If you have a subscription box website (or any other kind of eCommerce site), many of its visitors are exposed to unauthorized ads through Customer Journey Hijacking. Yet, because these ads are displayed using malware running secretly on those consumers’ digital devices, many retailers have yet to realize how their websites actually look to visitors whose devices are infected with this malware

Worse yet, the vast majority of consumers are unaware of Customer Journey Hijacking – leading them to believe the injected ads they see on a company’s website are coming directly from that company. In fact, in Namogoo’s survey of more than 1,300 online shoppers, just 3% of respondents said that if they see a pop-up ad while visiting an eCommerce website, that means they have a bug on their own computer. Meanwhile, 78% said that if a retailer’s website has injected ads leading to other websites, that would be either “likely” or “very likely” to negatively impact their view of that retailer.

Adding to the problem of CJH is the content of these injected ads. Namogoo’s large-scale CJH analysis has found that 60-65% of all injected ads on eCommerce websites promote similar products offered by competing online stores. An additional 10% promote adult websites, while another 15-20% advertise for online gambling and other gaming sites. 

Making these ads particularly troublesome is the fact that they are targeted toward each individual user, maximizing the chances that a particular shopper will click on them. Here’s how it typically works:

  1. Malware is secretly installed on the user’s digital device. In most cases, this happens when they download free software such as a mobile app or browser extension. 
  2. The malware tracks the user’s online activity, building a personal profile reflecting their shopping preferences and habits.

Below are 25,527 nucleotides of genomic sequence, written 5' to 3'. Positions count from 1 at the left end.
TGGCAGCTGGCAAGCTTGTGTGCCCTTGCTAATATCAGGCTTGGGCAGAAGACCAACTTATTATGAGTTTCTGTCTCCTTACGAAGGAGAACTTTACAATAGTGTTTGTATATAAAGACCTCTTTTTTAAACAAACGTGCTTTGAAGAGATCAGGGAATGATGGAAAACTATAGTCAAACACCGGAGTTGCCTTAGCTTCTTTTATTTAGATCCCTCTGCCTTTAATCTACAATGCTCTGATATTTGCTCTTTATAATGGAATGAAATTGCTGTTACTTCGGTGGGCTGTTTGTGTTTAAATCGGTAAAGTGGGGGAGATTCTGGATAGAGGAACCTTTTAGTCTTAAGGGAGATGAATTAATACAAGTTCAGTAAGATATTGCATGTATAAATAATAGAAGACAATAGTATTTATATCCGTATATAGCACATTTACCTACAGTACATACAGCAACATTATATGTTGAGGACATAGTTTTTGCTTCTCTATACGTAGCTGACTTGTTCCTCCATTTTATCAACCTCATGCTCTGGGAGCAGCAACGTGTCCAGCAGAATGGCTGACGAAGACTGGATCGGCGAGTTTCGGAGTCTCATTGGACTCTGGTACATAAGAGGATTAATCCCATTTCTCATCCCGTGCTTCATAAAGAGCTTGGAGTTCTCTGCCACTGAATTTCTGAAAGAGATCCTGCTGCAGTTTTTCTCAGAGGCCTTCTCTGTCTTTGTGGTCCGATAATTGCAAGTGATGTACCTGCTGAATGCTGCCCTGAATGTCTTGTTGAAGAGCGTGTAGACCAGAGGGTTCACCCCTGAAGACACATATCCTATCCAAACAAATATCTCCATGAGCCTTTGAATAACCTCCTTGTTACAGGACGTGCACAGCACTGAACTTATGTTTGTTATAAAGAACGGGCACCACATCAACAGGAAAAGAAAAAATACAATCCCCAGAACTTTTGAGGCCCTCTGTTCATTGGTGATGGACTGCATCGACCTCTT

3. When the user visits an eCommerce website, the malware automatically displays injected ads selected based on the user’s profile. (Alternatively, this ad injection can occur via WiFi hijacking, exposing even users who have not downloaded malware to the risk of CJH.)

How are subscription box companies responding?

As awareness of Customer Journey Hijacking grows, online retailers of all types are increasingly realizing what an impact it can have on their bottom line. As a result, many of these eCommerce companies have started using intelligent solutions to block injected ads. 

One company taking on Customer Journey Hijacking is the iconic subscription box brand Dollar Shave Club. After realizing what a threat CJH posed to its business model, this enterprise turned to Namogoo to stop injected ads from stealing away its customers. Working with our platform, Dollar Shave Club has improved its customer experience while boosting its overall conversion rate by 4.6%.

“We understood the potential impact to our sales just by seeing how these [injected] ads were pointing our customers to other sites,” explained Jason Bosco, Dollar Shave Club’s VP of Engineering. “Most customers are not technical enough to understand that these ads were not actually coming from us, and the poor user experience they were causing was harmful to how these customers would perceive our brand.”

As subscription box businesses become increasingly aware of the full impact of Customer Journey Hijacking in the future, we expect to see more and more companies follow Dollar Shave Club’s example – stopping injected ads, improving their customer experience, and overcoming a key factor that contributes to customer churn.  

How are injected ads on your eCommerce website contributing to customer churn, reducing your conversion rate, and hurting your total revenue? To see the impact of Customer Journey Hijacking on your business, you can get a free website analysis.